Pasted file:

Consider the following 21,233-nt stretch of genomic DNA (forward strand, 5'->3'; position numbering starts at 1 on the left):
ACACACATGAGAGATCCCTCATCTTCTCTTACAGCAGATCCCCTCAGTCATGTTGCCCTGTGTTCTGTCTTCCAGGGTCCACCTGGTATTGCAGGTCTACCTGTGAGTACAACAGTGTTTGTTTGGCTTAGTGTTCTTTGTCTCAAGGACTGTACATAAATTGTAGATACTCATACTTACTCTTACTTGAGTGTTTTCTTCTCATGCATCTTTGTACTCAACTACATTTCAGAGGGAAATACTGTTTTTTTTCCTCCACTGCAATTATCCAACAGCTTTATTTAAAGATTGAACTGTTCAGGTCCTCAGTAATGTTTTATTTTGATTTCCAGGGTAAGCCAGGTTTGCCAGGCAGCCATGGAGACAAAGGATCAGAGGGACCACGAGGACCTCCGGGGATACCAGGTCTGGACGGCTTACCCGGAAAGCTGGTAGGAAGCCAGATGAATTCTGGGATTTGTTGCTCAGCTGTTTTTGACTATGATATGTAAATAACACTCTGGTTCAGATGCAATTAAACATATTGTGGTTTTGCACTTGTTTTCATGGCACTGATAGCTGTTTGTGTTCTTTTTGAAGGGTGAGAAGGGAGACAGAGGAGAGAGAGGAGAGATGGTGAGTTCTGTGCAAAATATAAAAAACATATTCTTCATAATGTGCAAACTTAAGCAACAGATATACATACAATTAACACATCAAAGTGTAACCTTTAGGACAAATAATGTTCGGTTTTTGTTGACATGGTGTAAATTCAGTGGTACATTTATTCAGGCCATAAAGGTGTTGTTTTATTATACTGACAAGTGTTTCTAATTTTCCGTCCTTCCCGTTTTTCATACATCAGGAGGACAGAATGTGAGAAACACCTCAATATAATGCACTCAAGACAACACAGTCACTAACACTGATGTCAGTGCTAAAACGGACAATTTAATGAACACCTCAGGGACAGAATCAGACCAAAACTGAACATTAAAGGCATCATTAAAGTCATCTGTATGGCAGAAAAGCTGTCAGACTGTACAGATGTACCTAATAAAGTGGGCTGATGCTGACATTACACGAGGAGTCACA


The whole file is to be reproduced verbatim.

Consider the following 21,233-nt stretch of genomic DNA (forward strand, 5'->3'; position numbering starts at 1 on the left):
ACACACATGAGAGATCCCTCATCTTCTCTTACAGCAGATCCCCTCAGTCATGTTGCCCTGTGTTCTGTCTTCCAGGGTCCACCTGGTATTGCAGGTCTACCTGTGAGTACAACAGTGTTTGTTTGGCTTAGTGTTCTTTGTCTCAAGGACTGTACATAAATTGTAGATACTCATACTTACTCTTACTTGAGTGTTTTCTTCTCATGCATCTTTGTACTCAACTACATTTCAGAGGGAAATACTGTTTTTTTTCCTCCACTGCAATTATCCAACAGCTTTATTTAAAGATTGAACTGTTCAGGTCCTCAGTAATGTTTTATTTTGATTTCCAGGGTAAGCCAGGTTTGCCAGGCAGCCATGGAGACAAAGGATCAGAGGGACCACGAGGACCTCCGGGGATACCAGGTCTGGACGGCTTACCCGGAAAGCTGGTAGGAAGCCAGATGAATTCTGGGATTTGTTGCTCAGCTGTTTTTGACTATGATATGTAAATAACACTCTGGTTCAGATGCAATTAAACATATTGTGGTTTTGCACTTGTTTTCATGGCACTGATAGCTGTTTGTGTTCTTTTTGAAGGGTGAGAAGGGAGACAGAGGAGAGAGAGGAGAGATGGTGAGTTCTGTGCAAAATATAAAAAACATATTCTTCATAATGTGCAAACTTAAGCAACAGATATACATACAATTAACACATCAAAGTGTAACCTTTAGGACAAATAATGTTCGGTTTTTGTTGACATGGTGTAAATTCAGTGGTACATTTATTCAGGCCATAAAGGTGTTGTTTTATTATACTGACAAGTGTTTCTAATTTTCCGTCCTTCCCGTTTTTCATACATCAGGAGGACAGAATGTGAGAAACACCTCAATATAATGCACTCAAGACAACACAGTCACTAACACTGATGTCAGTGCTAAAACGGACAATTTAATGAACACCTCAGGGACAGAATCAGACCAAAACTGAACATTAAAGGCATCATTAAAGTCATCTGTATGGCAGAAAAGCTGTCAGACTGTACAGATGTACCTAATAAAGTGGGCTGATGCTGACATTACACGAGGAGTCACA